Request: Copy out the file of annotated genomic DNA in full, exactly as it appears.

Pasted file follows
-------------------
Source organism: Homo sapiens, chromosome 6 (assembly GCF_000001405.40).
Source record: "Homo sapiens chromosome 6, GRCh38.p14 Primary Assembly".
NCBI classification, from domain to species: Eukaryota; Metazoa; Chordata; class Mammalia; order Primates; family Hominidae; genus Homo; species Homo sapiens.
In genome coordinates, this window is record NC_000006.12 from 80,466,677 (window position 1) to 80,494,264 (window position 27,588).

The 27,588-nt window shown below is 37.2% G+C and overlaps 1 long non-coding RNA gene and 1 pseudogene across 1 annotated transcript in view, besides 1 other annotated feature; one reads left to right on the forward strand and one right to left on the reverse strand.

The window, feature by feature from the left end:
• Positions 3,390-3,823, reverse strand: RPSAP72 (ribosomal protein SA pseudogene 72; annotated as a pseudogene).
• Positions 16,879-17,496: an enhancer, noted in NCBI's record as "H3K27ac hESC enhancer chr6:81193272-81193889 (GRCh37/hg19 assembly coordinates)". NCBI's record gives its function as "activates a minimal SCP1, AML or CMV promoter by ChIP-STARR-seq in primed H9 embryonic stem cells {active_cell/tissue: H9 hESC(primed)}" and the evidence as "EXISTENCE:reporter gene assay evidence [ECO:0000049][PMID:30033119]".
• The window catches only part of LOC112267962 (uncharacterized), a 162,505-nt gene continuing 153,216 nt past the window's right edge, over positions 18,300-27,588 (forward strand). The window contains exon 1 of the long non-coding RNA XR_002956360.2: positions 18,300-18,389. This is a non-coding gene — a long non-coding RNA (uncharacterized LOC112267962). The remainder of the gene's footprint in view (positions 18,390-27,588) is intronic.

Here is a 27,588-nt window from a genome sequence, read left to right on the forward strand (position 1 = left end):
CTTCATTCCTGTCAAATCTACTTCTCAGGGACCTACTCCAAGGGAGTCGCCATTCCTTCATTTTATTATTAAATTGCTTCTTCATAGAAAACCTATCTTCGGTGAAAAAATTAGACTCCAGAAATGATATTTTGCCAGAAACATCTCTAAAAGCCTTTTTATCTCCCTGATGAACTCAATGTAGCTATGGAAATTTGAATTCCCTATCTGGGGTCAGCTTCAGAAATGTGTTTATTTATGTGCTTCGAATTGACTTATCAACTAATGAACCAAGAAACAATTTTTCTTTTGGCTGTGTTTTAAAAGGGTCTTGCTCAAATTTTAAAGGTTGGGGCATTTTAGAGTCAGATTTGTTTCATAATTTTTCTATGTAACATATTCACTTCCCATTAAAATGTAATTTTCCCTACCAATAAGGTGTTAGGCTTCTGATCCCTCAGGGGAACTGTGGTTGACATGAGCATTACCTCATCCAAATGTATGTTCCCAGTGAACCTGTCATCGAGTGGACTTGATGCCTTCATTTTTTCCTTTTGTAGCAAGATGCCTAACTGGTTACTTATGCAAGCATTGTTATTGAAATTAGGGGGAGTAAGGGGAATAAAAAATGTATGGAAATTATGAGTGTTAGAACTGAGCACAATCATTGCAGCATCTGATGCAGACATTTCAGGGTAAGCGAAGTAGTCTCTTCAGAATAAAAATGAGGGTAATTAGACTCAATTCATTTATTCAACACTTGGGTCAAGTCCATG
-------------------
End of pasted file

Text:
Source organism: Homo sapiens, chromosome 6 (assembly GCF_000001405.40).
Source record: "Homo sapiens chromosome 6, GRCh38.p14 Primary Assembly".
NCBI classification, from domain to species: Eukaryota; Metazoa; Chordata; class Mammalia; order Primates; family Hominidae; genus Homo; species Homo sapiens.
In genome coordinates, this window is record NC_000006.12 from 80,466,677 (window position 1) to 80,494,264 (window position 27,588).

The 27,588-nt window shown below is 37.2% G+C and overlaps 1 long non-coding RNA gene and 1 pseudogene across 1 annotated transcript in view, besides 1 other annotated feature; one reads left to right on the forward strand and one right to left on the reverse strand.

The window, feature by feature from the left end:
• Positions 3,390-3,823, reverse strand: RPSAP72 (ribosomal protein SA pseudogene 72; annotated as a pseudogene).
• Positions 16,879-17,496: an enhancer, noted in NCBI's record as "H3K27ac hESC enhancer chr6:81193272-81193889 (GRCh37/hg19 assembly coordinates)". NCBI's record gives its function as "activates a minimal SCP1, AML or CMV promoter by ChIP-STARR-seq in primed H9 embryonic stem cells {active_cell/tissue: H9 hESC(primed)}" and the evidence as "EXISTENCE:reporter gene assay evidence [ECO:0000049][PMID:30033119]".
• The window catches only part of LOC112267962 (uncharacterized), a 162,505-nt gene continuing 153,216 nt past the window's right edge, over positions 18,300-27,588 (forward strand). The window contains exon 1 of the long non-coding RNA XR_002956360.2: positions 18,300-18,389. This is a non-coding gene — a long non-coding RNA (uncharacterized LOC112267962). The remainder of the gene's footprint in view (positions 18,390-27,588) is intronic.

Here is a 27,588-nt window from a genome sequence, read left to right on the forward strand (position 1 = left end):
CTTCATTCCTGTCAAATCTACTTCTCAGGGACCTACTCCAAGGGAGTCGCCATTCCTTCATTTTATTATTAAATTGCTTCTTCATAGAAAACCTATCTTCGGTGAAAAAATTAGACTCCAGAAATGATATTTTGCCAGAAACATCTCTAAAAGCCTTTTTATCTCCCTGATGAACTCAATGTAGCTATGGAAATTTGAATTCCCTATCTGGGGTCAGCTTCAGAAATGTGTTTATTTATGTGCTTCGAATTGACTTATCAACTAATGAACCAAGAAACAATTTTTCTTTTGGCTGTGTTTTAAAAGGGTCTTGCTCAAATTTTAAAGGTTGGGGCATTTTAGAGTCAGATTTGTTTCATAATTTTTCTATGTAACATATTCACTTCCCATTAAAATGTAATTTTCCCTACCAATAAGGTGTTAGGCTTCTGATCCCTCAGGGGAACTGTGGTTGACATGAGCATTACCTCATCCAAATGTATGTTCCCAGTGAACCTGTCATCGAGTGGACTTGATGCCTTCATTTTTTCCTTTTGTAGCAAGATGCCTAACTGGTTACTTATGCAAGCATTGTTATTGAAATTAGGGGGAGTAAGGGGAATAAAAAATGTATGGAAATTATGAGTGTTAGAACTGAGCACAATCATTGCAGCATCTGATGCAGACATTTCAGGGTAAGCGAAGTAGTCTCTTCAGAATAAAAATGAGGGTAATTAGACTCAATTCATTTATTCAACACTTGGGTCAAGTCCATG